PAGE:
Special session opens today
Legislators convene at 9 a.m. today to approve a laundry list of one-time fixes designed to help state agencies survive until the 2009 session opens Feb. 2.
Much of what’s on the list of fiscal maneuvers can only occur once, and a number of the revenue items help the state by taking money away from local governments, schools and the university system. Gov. Jim Gibbons conceded in announcing the special session that he and lawmakers would have to find permanent solutions during the regular Legislature.
The special session was called to find about $340 million in reductions to balance the budget through June 30, 2009. That will bring the total amount cut from this two-year spending cycle to $1.5 billion.
The biggest single item on the list is the $160 million “line of credit” ” a loan ” from the Local Government Investment Pool managed by the treasurer’s office. Under terms of the plan, the state would have to pay that money back within four years. Neither lawmakers nor the governor’s office have yet identified a funding source to repay that amount.
The item likely to be among the most controversial is taking $25 million from the Indigent Accident Fund, a reserve which helps hospitals pay medical expenses of indigent victims of auto crashes and other accidents. Rural counties could be especially hard hit because their small hospitals would pass the bills along to the local governments if the fund wasn’t available.
Counties also would be hit by the plan, at least temporarily, to take their portion of mineral lease revenues, which are now split between counties and the state account which funds public schools. Doing so would reduce what the state must pay school districts by about $12 million over the rest of this fiscal year.
Another $14 million would be realized by reverting Insurance Verification Money to the General Fund instead of the Highway Fund. But the Highway Fund also is suffering with revenues falling short of what was budgeted by the 2007 Legislature, forcing reductions in transportation maintenance and construction projects.
And the university system would lose more than $6 million in estate tax and building maintenance funding.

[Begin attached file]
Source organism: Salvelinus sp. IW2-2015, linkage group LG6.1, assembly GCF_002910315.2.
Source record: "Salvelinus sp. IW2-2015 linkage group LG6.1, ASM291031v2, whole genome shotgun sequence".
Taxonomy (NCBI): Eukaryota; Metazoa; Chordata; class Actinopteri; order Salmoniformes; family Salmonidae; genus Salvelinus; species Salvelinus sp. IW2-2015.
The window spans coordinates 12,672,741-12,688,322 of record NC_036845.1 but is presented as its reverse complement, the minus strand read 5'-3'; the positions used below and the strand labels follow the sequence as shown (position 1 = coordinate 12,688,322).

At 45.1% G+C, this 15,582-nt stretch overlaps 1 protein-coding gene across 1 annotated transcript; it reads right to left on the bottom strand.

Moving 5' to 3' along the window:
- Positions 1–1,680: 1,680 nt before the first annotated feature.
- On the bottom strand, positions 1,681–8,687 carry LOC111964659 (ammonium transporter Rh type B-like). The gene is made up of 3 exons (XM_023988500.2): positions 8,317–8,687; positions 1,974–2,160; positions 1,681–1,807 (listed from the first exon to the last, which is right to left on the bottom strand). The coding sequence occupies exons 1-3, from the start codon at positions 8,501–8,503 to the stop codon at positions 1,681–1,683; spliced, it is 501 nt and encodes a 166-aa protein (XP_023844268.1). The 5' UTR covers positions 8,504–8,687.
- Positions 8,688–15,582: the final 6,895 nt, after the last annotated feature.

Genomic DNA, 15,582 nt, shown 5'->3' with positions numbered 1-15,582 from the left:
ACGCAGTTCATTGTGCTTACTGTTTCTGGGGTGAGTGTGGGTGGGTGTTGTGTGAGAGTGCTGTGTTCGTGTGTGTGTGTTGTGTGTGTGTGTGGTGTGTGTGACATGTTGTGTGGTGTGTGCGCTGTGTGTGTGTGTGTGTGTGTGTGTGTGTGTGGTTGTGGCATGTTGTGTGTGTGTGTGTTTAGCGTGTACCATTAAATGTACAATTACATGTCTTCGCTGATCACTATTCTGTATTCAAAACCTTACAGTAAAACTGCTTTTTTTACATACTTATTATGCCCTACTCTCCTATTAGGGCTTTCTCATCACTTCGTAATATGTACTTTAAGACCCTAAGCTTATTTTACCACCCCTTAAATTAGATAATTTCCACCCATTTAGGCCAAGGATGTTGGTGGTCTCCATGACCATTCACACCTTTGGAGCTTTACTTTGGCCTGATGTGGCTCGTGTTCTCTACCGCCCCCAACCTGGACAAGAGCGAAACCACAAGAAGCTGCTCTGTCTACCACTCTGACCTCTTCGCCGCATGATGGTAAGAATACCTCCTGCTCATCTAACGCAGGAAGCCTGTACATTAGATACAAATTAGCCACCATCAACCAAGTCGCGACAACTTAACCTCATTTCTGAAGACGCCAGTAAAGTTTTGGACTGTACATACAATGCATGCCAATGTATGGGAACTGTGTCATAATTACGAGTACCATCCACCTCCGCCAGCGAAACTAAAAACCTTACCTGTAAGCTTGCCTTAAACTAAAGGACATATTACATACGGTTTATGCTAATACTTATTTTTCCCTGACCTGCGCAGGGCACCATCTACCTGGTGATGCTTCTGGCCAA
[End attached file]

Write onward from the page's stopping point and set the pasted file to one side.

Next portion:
In all, $76.7 million of the total was generated from non-General Fund sources.
Transportation funding gets another hit as the remaining $30 million of the $170 million General Fund appropriation for the I-15 construction project in Las Vegas goes back to the General Fund. The rest of that money was taken in earlier rounds of budget reductions. The project is moving forward using money from other parts of the NDOT budget.
Altogether, $72.8 million of the reductions comes out of agency General Fund budgets but nearly half of that total is the NDOT reversion.
A dozen of the revenue sources will come out of businessmen’s pockets. Most are reductions in the allowances businesses now get to calculate and account for sales, liquor, cigarette and other taxes they collect for the state. But that list includes one change announced by Gov. Jim Gibbons in his proclamation calling for the special session ” requiring mining companies to pay their net proceeds of the mines tax in advance this year. That generates about $28 million.
All of the other changes on that list total only about $4 million.
It will take at least five pieces of legislation to get the job done. One will implement the agency cuts, one will sweep money from reserve accounts and redirect it to the general fund. A third will be needed to require advance payment of the mineral tax and a fourth to reduce or eliminate collection commissions. Finally, legislation will be needed to take the mineral lease revenues that go to counties and put them in the state’s General Fund.
One piece of legislation that won’t be in the mix, however, is a bill to pay the cost of the special session. Legislative Council Bureau Director Lorne Malkiewich has said the estimated $80,000 cost of the two-day session can be covered by the Legislative branch’s reserves.
– Contact reporter Geoff Dornan at email@example.com or 687-8750.